Sometimes great design involves a gutsy leap of faith. As with most things in life, achieving stunning results when designing interiors sometimes involves deviating from the comfortable norm. Often the choice of new or unorthodox materials can bring results that leave clients gob-smacked.
The use of glass walls in commercial spaces has become commonplace and is often done so with the intent of encouraging the flow of space and light. Applying this design philosophy to residential projects has always made great sense to me, but it is sometimes difficult to convince clients to take the plunge.
The former residence of famed architect Philip Johnson in New Canaan, Connecticut is one of the more famous homes incorporating an extensive use of glass. The restraint and discipline shown by Johnson makes for a home that is truly a piece of art, admittedly though almost impossible to live comfortably in.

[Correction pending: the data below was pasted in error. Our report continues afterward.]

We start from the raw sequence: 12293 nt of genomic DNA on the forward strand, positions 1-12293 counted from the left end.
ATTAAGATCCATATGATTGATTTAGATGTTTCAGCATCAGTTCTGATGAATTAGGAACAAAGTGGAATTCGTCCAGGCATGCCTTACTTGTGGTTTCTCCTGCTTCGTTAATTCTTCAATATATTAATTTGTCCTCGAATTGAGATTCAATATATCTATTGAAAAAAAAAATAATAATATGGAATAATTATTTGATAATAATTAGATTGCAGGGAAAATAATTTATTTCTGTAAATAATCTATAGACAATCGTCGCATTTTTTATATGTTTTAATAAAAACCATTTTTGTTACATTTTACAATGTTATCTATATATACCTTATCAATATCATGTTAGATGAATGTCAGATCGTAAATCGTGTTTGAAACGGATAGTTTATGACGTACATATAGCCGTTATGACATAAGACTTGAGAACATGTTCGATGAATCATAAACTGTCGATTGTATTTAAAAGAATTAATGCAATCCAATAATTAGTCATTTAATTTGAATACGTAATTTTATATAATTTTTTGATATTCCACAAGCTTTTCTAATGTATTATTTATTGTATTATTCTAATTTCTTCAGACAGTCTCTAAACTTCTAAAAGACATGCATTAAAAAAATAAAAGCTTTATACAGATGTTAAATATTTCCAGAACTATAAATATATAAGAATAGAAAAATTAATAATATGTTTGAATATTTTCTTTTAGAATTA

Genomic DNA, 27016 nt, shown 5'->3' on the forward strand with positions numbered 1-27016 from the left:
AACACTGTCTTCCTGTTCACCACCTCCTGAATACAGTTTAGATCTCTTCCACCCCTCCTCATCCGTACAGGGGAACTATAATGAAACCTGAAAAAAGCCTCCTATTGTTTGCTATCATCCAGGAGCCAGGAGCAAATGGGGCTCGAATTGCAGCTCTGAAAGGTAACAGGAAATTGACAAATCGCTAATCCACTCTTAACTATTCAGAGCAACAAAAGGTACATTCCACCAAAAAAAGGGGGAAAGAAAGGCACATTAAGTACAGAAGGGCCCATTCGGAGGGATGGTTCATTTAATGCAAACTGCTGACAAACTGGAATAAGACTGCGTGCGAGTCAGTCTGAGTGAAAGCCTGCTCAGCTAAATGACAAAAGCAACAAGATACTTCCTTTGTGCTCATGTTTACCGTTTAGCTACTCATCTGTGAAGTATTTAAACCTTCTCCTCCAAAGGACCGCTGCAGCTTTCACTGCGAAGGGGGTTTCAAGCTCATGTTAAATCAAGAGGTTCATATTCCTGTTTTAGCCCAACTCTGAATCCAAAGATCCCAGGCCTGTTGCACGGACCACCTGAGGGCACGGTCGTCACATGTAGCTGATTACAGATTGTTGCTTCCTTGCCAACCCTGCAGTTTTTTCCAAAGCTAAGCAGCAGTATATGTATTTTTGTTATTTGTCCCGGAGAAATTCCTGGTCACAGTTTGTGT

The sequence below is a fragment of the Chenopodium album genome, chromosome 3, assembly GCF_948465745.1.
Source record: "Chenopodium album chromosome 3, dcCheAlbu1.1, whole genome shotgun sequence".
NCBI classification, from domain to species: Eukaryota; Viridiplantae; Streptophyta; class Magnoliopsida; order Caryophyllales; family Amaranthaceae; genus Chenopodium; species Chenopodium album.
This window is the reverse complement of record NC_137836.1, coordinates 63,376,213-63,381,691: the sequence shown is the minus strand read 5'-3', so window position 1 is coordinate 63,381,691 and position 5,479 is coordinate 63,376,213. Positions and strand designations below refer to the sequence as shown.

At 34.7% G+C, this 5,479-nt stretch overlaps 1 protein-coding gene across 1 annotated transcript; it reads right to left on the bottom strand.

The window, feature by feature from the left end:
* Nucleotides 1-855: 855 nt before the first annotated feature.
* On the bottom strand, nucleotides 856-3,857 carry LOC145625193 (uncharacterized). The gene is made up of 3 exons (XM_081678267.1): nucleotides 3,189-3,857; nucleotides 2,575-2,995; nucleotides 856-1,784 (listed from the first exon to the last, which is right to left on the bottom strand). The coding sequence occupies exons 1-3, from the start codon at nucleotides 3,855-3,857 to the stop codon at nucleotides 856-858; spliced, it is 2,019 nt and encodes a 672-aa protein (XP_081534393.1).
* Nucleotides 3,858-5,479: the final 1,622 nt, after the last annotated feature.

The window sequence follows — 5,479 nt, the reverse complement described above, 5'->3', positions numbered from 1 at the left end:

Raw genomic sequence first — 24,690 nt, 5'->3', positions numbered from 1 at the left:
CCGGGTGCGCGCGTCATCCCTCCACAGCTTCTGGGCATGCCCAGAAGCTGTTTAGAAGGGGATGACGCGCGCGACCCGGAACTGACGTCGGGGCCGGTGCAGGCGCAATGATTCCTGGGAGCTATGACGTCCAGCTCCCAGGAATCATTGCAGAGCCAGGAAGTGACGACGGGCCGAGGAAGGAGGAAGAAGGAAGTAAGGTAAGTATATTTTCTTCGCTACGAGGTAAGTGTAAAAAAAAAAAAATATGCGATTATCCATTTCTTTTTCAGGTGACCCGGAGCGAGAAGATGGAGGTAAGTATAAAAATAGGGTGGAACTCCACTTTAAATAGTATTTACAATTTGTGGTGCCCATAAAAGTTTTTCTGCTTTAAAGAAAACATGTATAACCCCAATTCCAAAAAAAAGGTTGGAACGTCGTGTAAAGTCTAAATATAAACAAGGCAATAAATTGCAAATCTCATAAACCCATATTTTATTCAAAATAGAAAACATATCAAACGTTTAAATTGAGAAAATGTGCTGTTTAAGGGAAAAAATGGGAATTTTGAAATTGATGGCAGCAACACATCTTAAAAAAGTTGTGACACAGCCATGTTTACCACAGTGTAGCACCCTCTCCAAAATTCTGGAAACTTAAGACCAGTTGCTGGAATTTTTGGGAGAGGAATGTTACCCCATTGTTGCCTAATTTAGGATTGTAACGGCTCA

I do think that glass can add interest to a space by reflecting and transmitting light with brilliant results. I had the challenge of designing a loft with half of the space occupying the basement level of a heritage building. There was great ceiling height, but the tricky part was how to design for best use of the space without cutting off precious light and flow.
I chose to locate the main washroom in the middle of the floor and used acid-etched glass for all walls and the door. The plumbing and electrical was brought in by running it down an existing structural post that was finished in mosaic tiles and a second pillar was duplicated to house the plumbing for the shower. Walkover lights were then installed in the floor area around the washroom allowing the walls to take on a stunning glow in the evening. The result is a room where the exterior walls become a beautiful focal point for the space.
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